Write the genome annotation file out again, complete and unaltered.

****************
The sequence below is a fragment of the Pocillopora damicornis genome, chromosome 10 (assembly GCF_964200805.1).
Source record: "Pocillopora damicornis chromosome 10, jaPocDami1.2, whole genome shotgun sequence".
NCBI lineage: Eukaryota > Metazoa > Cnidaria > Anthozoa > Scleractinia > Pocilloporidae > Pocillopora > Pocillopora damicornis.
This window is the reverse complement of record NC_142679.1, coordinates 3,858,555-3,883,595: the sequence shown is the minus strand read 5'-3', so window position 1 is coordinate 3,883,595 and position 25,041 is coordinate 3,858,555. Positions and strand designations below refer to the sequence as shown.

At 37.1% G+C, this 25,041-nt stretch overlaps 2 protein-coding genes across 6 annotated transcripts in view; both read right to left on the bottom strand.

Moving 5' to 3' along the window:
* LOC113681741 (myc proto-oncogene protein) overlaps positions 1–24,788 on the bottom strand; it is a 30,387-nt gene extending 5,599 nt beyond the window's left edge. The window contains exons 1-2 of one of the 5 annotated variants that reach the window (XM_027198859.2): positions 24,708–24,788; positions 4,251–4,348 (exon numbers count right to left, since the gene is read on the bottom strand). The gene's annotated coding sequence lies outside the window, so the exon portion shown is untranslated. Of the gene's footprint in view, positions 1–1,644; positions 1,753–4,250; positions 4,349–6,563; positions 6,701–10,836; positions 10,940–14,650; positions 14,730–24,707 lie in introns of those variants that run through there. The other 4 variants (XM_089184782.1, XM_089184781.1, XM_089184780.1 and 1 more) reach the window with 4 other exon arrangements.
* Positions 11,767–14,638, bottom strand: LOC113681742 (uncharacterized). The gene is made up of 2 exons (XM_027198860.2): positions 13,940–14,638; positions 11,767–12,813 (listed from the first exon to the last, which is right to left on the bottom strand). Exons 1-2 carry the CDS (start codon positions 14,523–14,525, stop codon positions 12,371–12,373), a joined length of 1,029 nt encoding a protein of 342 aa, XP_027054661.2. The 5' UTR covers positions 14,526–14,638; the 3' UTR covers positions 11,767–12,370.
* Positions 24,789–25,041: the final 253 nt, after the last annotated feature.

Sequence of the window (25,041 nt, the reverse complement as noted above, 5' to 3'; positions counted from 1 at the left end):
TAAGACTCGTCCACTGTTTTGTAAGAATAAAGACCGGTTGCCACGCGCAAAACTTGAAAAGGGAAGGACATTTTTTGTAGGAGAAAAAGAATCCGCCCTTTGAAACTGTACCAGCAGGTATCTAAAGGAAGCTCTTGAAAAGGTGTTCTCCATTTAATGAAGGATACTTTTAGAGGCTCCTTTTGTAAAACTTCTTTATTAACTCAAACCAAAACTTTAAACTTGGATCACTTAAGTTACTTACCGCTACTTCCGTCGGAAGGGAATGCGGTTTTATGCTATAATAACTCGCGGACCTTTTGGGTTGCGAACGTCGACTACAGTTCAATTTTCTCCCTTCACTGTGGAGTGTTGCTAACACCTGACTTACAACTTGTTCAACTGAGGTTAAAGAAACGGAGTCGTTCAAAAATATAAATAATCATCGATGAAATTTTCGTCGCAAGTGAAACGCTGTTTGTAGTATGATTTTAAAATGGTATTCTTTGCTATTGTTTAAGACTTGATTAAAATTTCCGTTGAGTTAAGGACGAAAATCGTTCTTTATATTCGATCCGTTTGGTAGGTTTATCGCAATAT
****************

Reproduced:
The sequence below is a fragment of the Pocillopora damicornis genome, chromosome 10 (assembly GCF_964200805.1).
Source record: "Pocillopora damicornis chromosome 10, jaPocDami1.2, whole genome shotgun sequence".
NCBI lineage: Eukaryota > Metazoa > Cnidaria > Anthozoa > Scleractinia > Pocilloporidae > Pocillopora > Pocillopora damicornis.
This window is the reverse complement of record NC_142679.1, coordinates 3,858,555-3,883,595: the sequence shown is the minus strand read 5'-3', so window position 1 is coordinate 3,883,595 and position 25,041 is coordinate 3,858,555. Positions and strand designations below refer to the sequence as shown.

At 37.1% G+C, this 25,041-nt stretch overlaps 2 protein-coding genes across 6 annotated transcripts in view; both read right to left on the bottom strand.

Moving 5' to 3' along the window:
* LOC113681741 (myc proto-oncogene protein) overlaps positions 1–24,788 on the bottom strand; it is a 30,387-nt gene extending 5,599 nt beyond the window's left edge. The window contains exons 1-2 of one of the 5 annotated variants that reach the window (XM_027198859.2): positions 24,708–24,788; positions 4,251–4,348 (exon numbers count right to left, since the gene is read on the bottom strand). The gene's annotated coding sequence lies outside the window, so the exon portion shown is untranslated. Of the gene's footprint in view, positions 1–1,644; positions 1,753–4,250; positions 4,349–6,563; positions 6,701–10,836; positions 10,940–14,650; positions 14,730–24,707 lie in introns of those variants that run through there. The other 4 variants (XM_089184782.1, XM_089184781.1, XM_089184780.1 and 1 more) reach the window with 4 other exon arrangements.
* Positions 11,767–14,638, bottom strand: LOC113681742 (uncharacterized). The gene is made up of 2 exons (XM_027198860.2): positions 13,940–14,638; positions 11,767–12,813 (listed from the first exon to the last, which is right to left on the bottom strand). Exons 1-2 carry the CDS (start codon positions 14,523–14,525, stop codon positions 12,371–12,373), a joined length of 1,029 nt encoding a protein of 342 aa, XP_027054661.2. The 5' UTR covers positions 14,526–14,638; the 3' UTR covers positions 11,767–12,370.
* Positions 24,789–25,041: the final 253 nt, after the last annotated feature.

Sequence of the window (25,041 nt, the reverse complement as noted above, 5' to 3'; positions counted from 1 at the left end):
TAAGACTCGTCCACTGTTTTGTAAGAATAAAGACCGGTTGCCACGCGCAAAACTTGAAAAGGGAAGGACATTTTTTGTAGGAGAAAAAGAATCCGCCCTTTGAAACTGTACCAGCAGGTATCTAAAGGAAGCTCTTGAAAAGGTGTTCTCCATTTAATGAAGGATACTTTTAGAGGCTCCTTTTGTAAAACTTCTTTATTAACTCAAACCAAAACTTTAAACTTGGATCACTTAAGTTACTTACCGCTACTTCCGTCGGAAGGGAATGCGGTTTTATGCTATAATAACTCGCGGACCTTTTGGGTTGCGAACGTCGACTACAGTTCAATTTTCTCCCTTCACTGTGGAGTGTTGCTAACACCTGACTTACAACTTGTTCAACTGAGGTTAAAGAAACGGAGTCGTTCAAAAATATAAATAATCATCGATGAAATTTTCGTCGCAAGTGAAACGCTGTTTGTAGTATGATTTTAAAATGGTATTCTTTGCTATTGTTTAAGACTTGATTAAAATTTCCGTTGAGTTAAGGACGAAAATCGTTCTTTATATTCGATCCGTTTGGTAGGTTTATCGCAATAT